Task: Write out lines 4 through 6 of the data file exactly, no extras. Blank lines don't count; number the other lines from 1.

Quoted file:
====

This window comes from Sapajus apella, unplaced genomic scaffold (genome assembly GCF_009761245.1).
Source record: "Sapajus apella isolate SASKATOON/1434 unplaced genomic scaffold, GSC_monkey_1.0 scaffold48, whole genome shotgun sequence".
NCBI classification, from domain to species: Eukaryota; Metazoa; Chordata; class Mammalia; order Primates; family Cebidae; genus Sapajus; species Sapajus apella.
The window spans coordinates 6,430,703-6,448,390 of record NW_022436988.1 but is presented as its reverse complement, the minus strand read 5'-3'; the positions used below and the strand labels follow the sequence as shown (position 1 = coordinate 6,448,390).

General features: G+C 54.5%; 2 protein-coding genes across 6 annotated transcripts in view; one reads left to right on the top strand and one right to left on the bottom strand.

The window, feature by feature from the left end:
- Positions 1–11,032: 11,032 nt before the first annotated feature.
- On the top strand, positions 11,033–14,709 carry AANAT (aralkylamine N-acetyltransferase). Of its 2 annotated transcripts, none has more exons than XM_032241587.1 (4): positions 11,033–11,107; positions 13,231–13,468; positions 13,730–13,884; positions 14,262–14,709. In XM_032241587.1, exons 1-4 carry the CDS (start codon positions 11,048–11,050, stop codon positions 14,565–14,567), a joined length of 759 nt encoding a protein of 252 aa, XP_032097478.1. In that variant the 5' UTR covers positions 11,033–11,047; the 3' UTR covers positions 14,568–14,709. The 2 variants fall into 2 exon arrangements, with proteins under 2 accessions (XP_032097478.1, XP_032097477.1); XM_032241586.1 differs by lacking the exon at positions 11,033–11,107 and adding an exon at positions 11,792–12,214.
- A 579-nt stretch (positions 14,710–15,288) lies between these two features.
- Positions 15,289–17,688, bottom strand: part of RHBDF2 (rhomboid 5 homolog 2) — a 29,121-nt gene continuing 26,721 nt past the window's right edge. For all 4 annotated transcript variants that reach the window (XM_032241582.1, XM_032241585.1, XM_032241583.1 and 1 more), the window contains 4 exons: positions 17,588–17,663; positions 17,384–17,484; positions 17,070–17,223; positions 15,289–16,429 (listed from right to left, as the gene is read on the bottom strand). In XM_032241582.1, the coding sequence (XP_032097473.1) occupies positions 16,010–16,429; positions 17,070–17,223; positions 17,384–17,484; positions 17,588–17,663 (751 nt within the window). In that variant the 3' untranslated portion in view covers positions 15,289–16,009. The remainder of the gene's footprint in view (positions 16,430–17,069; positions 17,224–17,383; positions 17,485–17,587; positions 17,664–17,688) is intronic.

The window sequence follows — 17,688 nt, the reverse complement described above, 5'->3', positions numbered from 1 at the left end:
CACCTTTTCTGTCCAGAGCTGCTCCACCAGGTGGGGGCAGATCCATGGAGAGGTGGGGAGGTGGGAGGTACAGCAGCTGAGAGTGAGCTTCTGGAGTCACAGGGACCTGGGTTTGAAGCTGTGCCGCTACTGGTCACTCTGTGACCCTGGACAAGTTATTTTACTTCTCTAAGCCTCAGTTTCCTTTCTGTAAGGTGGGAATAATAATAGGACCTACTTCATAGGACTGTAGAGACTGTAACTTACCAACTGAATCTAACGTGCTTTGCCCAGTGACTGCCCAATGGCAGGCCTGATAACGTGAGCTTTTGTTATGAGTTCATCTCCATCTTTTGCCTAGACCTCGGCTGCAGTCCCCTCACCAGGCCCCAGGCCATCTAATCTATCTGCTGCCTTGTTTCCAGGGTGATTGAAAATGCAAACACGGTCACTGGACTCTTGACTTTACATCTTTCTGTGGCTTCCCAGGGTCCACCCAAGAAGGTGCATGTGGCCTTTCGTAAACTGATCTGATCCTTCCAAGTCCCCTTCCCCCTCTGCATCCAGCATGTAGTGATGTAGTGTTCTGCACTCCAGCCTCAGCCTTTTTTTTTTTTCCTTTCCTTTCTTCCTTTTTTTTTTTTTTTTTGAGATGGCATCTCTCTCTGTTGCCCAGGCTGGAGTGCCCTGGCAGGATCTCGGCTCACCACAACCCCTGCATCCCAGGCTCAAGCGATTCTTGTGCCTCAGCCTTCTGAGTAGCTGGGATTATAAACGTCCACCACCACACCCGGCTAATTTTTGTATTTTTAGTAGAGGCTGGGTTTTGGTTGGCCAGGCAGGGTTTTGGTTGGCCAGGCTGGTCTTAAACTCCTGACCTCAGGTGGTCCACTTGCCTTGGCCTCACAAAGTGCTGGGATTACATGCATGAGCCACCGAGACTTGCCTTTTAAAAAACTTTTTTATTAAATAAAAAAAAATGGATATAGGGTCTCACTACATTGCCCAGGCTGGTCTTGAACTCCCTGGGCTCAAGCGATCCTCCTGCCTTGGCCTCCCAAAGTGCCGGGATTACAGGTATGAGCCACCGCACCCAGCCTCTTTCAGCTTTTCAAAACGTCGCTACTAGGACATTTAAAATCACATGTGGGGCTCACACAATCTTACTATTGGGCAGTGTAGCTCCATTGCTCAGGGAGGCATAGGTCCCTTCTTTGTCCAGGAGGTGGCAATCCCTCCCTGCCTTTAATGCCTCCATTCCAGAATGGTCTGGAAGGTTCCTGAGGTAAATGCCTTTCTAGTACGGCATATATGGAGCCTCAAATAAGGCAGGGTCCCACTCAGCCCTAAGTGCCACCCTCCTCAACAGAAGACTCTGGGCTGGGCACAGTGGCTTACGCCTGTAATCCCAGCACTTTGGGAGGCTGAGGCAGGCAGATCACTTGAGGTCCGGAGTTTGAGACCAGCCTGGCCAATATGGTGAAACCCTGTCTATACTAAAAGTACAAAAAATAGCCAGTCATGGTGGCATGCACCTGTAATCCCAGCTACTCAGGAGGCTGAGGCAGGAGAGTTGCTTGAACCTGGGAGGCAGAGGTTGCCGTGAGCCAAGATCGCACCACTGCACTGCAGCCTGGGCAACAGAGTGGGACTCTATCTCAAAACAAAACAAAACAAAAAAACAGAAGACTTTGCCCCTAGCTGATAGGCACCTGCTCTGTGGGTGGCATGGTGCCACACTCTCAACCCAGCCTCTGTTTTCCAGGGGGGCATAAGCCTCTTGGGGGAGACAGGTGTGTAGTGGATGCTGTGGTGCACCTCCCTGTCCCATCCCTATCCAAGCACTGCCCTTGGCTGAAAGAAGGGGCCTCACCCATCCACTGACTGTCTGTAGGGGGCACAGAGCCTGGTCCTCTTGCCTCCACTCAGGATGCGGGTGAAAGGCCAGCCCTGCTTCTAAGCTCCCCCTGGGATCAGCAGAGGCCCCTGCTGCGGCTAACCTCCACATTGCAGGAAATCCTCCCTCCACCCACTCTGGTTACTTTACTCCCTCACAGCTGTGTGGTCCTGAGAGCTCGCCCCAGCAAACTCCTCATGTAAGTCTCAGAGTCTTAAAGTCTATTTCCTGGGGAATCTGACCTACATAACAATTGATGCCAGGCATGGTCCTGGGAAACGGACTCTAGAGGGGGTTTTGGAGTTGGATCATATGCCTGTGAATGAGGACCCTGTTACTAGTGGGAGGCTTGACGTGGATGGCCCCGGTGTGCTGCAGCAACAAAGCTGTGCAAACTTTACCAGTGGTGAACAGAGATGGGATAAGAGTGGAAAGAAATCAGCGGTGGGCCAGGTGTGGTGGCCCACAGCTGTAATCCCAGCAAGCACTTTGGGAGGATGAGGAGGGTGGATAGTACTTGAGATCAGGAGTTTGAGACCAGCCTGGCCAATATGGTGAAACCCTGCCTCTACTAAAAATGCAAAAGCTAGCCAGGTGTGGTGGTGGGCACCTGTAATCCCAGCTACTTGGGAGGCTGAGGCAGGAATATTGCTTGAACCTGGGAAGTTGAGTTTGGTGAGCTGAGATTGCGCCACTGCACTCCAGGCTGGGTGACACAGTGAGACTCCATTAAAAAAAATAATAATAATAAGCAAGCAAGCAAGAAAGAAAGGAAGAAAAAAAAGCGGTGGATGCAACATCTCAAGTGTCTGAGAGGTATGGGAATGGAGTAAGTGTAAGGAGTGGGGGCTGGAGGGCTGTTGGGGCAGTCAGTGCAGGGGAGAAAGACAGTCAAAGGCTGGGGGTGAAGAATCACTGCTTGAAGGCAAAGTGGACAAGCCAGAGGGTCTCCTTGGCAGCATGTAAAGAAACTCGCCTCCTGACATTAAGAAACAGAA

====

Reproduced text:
The window spans coordinates 6,430,703-6,448,390 of record NW_022436988.1 but is presented as its reverse complement, the minus strand read 5'-3'; the positions used below and the strand labels follow the sequence as shown (position 1 = coordinate 6,448,390).

General features: G+C 54.5%; 2 protein-coding genes across 6 annotated transcripts in view; one reads left to right on the top strand and one right to left on the bottom strand.

The window, feature by feature from the left end: